Carotid Artery Disease:
An ultrasound is performed to screen the carotid arteries (a pair of blood vessels in the neck that delivers blood to your brain) for buildup of fatty plaque. This buildup, called atherosclerosis, is one of the leading causes of stroke.
Peripheral Arterial Disease (PAD):
An Ankle-Brachial Index (ABI) test is performed using blood pressure cuffs on the arms and legs. It is important to screen for PAD because it increases the risk of coronary artery disease, heart attack, or stroke.
Abdominal Aortic Aneurysm (AAA):
An ultrasound is performed to screen the abdominal aorta for the presence of an enlargement or aneurysm. AAA can lead to a ruptured aortic artery, which is a serious medical emergency.
Atrial Fibrillation (AFib):
An electrocardiogram (ECG) is performed by placing sensors on the arms and legs to screen for an irregular heartbeat. AFib can lead to blood clots, stroke, and heart failure, and other heart-related complications.
An ultrasound is performed to measure the shin bone for abnormal bone density. This can help assess the risk of osteoporosis, a disease where bones become weak and brittle. Check with your physician about risk factors for osteoporosis.
Thankfully my Lifeline results were good, with the exception that I need to lower my BMI by a few percentage points. My mom, who is 72 also had good results.
Find a screening location near you to schedule yours.
Other Tests and Conditions to Be Aware of
If you have hypertension (high blood pressure), high cholesterol, have a high BMI, or are at increased risk of cancer due to family history, your doctor may perform wellness checkups more frequently.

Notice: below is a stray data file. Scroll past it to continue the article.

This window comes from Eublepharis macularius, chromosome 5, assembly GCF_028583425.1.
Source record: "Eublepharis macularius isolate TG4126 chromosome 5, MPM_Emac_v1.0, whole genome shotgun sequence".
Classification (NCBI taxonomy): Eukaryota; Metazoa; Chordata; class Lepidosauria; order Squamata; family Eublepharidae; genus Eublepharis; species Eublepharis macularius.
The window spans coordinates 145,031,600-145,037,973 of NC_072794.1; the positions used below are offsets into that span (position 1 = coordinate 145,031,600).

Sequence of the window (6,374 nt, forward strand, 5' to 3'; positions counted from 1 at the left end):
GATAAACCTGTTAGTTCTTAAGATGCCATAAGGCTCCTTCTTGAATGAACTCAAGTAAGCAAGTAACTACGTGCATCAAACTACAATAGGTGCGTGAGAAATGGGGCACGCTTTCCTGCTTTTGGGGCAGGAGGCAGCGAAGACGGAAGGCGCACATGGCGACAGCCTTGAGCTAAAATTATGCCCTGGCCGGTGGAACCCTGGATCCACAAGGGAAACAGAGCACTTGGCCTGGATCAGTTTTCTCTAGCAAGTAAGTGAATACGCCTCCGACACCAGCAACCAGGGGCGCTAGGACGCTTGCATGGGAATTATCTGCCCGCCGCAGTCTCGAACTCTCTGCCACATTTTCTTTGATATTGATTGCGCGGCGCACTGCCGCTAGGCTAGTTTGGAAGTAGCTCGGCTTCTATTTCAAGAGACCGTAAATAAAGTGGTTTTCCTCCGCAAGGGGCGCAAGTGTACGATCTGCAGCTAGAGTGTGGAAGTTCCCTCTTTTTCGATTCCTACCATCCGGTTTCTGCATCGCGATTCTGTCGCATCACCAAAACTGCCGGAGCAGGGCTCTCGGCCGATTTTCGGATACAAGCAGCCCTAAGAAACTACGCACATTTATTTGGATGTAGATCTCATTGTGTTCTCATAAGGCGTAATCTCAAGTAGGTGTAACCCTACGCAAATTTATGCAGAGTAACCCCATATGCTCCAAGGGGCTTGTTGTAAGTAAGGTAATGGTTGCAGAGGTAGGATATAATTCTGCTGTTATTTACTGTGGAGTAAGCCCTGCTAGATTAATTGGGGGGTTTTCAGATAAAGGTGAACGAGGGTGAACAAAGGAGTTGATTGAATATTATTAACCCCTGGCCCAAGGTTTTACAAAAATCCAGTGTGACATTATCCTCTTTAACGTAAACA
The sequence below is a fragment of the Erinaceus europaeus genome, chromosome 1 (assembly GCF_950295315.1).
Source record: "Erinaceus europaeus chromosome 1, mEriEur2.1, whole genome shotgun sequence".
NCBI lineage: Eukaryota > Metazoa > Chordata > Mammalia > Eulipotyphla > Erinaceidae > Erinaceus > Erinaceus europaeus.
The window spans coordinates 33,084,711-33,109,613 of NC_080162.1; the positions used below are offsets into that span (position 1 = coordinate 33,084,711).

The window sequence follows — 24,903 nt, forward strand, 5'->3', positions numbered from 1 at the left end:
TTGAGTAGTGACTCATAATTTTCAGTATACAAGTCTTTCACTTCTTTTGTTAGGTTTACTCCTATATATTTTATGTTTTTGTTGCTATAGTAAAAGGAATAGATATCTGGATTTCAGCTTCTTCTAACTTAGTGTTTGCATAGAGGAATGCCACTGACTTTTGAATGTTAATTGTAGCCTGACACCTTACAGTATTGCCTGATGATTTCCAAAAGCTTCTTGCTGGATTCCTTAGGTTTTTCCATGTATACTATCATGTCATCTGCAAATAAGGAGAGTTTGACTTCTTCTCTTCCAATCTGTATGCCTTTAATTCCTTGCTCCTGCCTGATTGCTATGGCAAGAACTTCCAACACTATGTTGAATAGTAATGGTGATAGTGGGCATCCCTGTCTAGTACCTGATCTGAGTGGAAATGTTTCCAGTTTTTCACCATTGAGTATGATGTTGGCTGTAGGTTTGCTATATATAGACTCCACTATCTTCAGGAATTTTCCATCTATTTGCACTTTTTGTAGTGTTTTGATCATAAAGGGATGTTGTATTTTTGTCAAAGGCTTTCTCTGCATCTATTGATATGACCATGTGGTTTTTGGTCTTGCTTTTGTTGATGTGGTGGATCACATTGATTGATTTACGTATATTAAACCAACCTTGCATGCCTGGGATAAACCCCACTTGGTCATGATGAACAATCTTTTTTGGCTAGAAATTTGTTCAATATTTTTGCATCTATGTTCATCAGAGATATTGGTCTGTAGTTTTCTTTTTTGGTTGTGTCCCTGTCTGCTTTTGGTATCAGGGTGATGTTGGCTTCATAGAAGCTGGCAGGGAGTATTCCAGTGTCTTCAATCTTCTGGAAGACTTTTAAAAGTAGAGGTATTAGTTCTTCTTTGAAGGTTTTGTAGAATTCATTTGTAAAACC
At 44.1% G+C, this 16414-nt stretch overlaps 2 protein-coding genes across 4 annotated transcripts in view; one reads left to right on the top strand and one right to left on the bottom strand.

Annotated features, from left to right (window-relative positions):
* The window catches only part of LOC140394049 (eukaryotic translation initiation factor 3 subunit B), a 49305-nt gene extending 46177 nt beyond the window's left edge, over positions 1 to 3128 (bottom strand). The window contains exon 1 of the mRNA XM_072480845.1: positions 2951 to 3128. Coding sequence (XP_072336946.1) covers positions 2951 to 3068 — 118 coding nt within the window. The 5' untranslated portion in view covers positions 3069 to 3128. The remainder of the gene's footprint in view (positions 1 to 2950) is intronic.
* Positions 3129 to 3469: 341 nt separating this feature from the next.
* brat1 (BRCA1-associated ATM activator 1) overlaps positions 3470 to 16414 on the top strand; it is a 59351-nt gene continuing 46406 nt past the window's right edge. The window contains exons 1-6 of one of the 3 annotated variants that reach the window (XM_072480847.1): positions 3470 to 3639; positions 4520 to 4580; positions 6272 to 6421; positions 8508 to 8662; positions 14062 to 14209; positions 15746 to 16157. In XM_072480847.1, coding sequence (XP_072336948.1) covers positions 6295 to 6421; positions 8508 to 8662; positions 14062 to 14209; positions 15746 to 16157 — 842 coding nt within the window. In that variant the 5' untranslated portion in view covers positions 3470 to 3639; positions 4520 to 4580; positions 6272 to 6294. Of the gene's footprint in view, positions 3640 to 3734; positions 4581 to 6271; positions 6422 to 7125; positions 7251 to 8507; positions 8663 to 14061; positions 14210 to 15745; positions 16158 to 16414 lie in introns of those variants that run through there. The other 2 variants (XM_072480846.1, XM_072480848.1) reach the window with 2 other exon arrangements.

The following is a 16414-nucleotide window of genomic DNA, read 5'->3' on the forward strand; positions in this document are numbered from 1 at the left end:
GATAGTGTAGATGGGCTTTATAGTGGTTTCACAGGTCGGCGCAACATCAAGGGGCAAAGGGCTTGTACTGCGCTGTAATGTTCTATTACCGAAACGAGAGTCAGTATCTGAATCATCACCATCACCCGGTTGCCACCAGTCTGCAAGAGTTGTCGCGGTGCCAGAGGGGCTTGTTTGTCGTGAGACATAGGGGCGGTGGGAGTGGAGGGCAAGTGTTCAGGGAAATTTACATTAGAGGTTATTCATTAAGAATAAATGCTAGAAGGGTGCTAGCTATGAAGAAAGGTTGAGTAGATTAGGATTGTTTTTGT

According to The American Cancer Society, you should,
Talk to your doctor about what tests you need and when you should begin getting them. Everybody – no matter their family history – can help lower their risk by avoiding tobacco; staying at a healthy weight; eating a diet rich in fruits, vegetables, and whole grains; and getting enough exercise.
- Brain function for memory loss or brain fog.
- Arthritis and Joint Issues – as needed.
- Urinary Tract health – particularly women who have bladder control issues.
- Type 2 Diabetes – Your doctor may want to keep an eye on your blood sugar levels to check for prediabetes (developing metabolic syndrome.) Obesity is a risk factor for type 2 diabetes. (We monitor our blood sugar levels at home with a glucose monitor; my doctor performs the A1C test which measures blood sugar over the previous several months.) The American Diabetes Association recommends routine testing starting at age 45, or younger depending on risk factors.
- See a dermatologist regularly to be checked for skin cancer.
- Vision Screenings – also for cataracts and other changes in the eye.
- Hepatitis C screening – surprisingly this virus
It is also important to keep your immune system strong to avoid illnesses such as shingles or flu. The CDC does recommend certain immunizations for those over the age of 50. Ask your doctor at your next checkup if you are concerned.
For more information on medical tests or screening, visit the U.S. Preventive Services Task Force (USPSTF).